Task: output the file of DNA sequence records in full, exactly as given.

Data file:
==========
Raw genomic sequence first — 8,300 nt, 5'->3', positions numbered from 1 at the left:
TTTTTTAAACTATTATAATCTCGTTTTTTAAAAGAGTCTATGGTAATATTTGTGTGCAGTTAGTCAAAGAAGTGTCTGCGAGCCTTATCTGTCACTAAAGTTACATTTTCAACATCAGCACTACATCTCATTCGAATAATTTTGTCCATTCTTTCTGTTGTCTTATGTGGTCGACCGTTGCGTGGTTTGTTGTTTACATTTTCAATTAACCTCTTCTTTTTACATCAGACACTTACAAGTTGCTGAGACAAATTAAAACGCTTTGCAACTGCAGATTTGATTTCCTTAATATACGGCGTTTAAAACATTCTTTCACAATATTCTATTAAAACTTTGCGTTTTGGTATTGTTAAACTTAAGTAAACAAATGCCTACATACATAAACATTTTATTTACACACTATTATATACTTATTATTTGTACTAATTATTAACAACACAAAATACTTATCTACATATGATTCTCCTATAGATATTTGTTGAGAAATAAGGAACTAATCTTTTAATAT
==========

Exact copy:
Raw genomic sequence first — 8,300 nt, 5'->3', positions numbered from 1 at the left:
TTTTTTAAACTATTATAATCTCGTTTTTTAAAAGAGTCTATGGTAATATTTGTGTGCAGTTAGTCAAAGAAGTGTCTGCGAGCCTTATCTGTCACTAAAGTTACATTTTCAACATCAGCACTACATCTCATTCGAATAATTTTGTCCATTCTTTCTGTTGTCTTATGTGGTCGACCGTTGCGTGGTTTGTTGTTTACATTTTCAATTAACCTCTTCTTTTTACATCAGACACTTACAAGTTGCTGAGACAAATTAAAACGCTTTGCAACTGCAGATTTGATTTCCTTAATATACGGCGTTTAAAACATTCTTTCACAATATTCTATTAAAACTTTGCGTTTTGGTATTGTTAAACTTAAGTAAACAAATGCCTACATACATAAACATTTTATTTACACACTATTATATACTTATTATTTGTACTAATTATTAACAACACAAAATACTTATCTACATATGATTCTCCTATAGATATTTGTTGAGAAATAAGGAACTAATCTTTTAATAT